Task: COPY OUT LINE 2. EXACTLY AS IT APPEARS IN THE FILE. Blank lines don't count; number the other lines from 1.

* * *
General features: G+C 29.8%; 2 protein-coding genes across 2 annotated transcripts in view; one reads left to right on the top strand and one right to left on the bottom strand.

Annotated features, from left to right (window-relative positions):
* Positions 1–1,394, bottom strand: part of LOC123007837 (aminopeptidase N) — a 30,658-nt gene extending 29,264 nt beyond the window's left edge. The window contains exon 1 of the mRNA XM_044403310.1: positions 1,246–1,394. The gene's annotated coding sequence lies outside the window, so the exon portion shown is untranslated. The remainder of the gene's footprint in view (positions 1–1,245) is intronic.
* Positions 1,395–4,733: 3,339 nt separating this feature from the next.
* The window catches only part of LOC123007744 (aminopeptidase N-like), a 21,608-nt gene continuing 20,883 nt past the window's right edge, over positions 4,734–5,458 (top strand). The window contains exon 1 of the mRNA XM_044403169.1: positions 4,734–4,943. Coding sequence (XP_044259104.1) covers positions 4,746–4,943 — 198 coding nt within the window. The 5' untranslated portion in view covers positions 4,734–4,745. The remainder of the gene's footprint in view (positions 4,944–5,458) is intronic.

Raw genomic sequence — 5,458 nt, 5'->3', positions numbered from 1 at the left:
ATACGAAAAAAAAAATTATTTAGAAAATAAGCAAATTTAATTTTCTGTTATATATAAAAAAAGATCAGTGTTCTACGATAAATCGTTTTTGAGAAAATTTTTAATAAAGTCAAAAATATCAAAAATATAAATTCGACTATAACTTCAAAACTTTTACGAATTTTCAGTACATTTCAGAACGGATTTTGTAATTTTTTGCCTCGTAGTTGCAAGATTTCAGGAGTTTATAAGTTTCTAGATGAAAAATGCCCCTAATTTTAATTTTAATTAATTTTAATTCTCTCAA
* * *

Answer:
Annotated features, from left to right (window-relative positions):